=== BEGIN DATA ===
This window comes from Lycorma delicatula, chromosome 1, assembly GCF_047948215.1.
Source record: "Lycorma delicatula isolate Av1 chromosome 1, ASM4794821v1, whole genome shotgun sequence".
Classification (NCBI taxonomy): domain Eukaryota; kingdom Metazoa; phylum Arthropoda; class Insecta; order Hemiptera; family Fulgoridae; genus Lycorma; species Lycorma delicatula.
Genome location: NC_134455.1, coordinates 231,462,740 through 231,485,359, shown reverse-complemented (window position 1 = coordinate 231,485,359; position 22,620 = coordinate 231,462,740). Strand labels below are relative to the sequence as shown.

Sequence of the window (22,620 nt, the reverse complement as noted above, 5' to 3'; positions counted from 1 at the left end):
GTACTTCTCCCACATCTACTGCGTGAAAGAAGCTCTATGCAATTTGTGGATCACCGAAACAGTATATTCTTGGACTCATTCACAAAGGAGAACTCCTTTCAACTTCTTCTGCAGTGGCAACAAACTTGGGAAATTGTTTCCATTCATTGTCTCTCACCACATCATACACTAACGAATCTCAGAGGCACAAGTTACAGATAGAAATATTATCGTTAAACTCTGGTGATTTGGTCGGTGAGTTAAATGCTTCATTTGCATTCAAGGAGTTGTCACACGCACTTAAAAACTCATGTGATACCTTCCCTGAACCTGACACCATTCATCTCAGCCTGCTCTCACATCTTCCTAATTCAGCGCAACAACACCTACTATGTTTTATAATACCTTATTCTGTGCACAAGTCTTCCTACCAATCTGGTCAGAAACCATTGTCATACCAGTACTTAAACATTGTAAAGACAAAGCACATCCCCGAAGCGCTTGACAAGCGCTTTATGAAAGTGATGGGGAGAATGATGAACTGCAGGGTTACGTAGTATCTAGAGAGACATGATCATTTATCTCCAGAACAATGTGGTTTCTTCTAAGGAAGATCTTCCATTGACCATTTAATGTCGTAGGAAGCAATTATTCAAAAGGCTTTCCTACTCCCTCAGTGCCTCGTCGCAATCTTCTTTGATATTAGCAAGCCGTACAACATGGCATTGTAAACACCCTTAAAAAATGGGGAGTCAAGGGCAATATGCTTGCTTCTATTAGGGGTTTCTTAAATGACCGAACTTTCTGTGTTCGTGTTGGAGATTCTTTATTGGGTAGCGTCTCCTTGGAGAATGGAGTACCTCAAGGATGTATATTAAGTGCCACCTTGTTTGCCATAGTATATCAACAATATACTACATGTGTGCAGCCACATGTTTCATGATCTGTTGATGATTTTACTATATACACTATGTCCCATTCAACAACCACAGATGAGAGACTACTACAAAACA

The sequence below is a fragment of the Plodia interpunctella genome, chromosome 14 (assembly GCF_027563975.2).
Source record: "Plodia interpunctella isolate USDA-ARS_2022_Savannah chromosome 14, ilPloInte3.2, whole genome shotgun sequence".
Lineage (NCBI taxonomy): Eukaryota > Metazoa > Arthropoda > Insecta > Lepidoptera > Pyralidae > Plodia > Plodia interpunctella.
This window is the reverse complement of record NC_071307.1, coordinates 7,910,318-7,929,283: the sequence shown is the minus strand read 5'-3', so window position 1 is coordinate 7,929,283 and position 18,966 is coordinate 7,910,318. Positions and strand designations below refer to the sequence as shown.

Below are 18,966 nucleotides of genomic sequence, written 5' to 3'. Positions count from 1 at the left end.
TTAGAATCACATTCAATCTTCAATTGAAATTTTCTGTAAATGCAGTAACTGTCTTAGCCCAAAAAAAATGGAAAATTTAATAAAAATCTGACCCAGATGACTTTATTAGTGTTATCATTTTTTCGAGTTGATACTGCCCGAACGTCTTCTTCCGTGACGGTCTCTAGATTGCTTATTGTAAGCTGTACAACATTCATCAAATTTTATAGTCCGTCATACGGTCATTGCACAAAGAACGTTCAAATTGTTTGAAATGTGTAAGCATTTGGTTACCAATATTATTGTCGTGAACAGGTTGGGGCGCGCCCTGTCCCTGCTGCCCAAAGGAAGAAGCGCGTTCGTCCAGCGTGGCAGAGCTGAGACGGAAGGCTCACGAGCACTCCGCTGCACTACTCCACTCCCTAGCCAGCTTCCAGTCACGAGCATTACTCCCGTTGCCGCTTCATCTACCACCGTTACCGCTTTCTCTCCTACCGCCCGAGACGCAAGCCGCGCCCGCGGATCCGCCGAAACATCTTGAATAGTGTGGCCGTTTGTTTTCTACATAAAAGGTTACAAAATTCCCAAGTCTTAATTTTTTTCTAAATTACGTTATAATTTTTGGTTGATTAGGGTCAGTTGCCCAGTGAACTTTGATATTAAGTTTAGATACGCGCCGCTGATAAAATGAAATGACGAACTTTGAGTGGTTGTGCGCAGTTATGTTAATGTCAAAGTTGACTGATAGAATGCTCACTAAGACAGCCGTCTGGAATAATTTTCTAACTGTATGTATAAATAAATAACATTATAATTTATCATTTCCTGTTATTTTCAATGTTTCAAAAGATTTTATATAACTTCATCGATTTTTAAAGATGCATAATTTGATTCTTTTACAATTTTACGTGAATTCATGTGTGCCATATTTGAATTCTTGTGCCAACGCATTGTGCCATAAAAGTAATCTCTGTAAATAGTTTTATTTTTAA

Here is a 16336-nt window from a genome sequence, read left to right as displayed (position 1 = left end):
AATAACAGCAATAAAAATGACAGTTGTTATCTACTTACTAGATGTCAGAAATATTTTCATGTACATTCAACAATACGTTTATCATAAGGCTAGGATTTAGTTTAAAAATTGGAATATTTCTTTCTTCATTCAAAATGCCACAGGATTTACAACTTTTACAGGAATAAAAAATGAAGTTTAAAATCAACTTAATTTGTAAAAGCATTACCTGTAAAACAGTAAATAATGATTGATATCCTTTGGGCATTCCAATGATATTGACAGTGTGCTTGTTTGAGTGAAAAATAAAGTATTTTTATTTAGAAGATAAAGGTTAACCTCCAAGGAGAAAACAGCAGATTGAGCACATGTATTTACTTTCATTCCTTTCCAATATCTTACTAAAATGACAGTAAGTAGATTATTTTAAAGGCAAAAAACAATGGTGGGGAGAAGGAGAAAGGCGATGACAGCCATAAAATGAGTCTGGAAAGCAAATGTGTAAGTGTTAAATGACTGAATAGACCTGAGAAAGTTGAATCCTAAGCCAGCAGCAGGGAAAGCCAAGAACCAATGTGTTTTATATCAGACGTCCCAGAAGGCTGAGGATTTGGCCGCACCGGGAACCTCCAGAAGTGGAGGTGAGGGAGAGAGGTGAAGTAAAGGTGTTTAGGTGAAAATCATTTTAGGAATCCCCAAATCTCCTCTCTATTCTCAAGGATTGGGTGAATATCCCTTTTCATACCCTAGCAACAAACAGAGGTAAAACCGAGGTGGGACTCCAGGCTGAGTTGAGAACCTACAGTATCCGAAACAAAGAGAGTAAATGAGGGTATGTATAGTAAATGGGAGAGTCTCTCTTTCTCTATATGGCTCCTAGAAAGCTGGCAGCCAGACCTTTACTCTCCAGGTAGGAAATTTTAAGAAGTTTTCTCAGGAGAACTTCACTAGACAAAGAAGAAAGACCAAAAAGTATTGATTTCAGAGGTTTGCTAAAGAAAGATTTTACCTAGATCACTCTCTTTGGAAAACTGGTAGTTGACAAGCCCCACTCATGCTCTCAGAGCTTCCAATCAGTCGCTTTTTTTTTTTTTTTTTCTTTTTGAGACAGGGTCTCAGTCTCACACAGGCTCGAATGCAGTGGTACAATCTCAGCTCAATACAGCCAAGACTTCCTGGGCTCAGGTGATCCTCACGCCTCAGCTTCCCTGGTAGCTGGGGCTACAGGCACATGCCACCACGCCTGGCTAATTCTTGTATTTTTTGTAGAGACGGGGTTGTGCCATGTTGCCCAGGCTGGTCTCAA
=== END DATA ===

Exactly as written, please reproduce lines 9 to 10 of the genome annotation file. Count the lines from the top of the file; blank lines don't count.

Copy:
Lineage (NCBI taxonomy): Eukaryota > Metazoa > Arthropoda > Insecta > Lepidoptera > Pyralidae > Plodia > Plodia interpunctella.
This window is the reverse complement of record NC_071307.1, coordinates 7,910,318-7,929,283: the sequence shown is the minus strand read 5'-3', so window position 1 is coordinate 7,929,283 and position 18,966 is coordinate 7,910,318. Positions and strand designations below refer to the sequence as shown.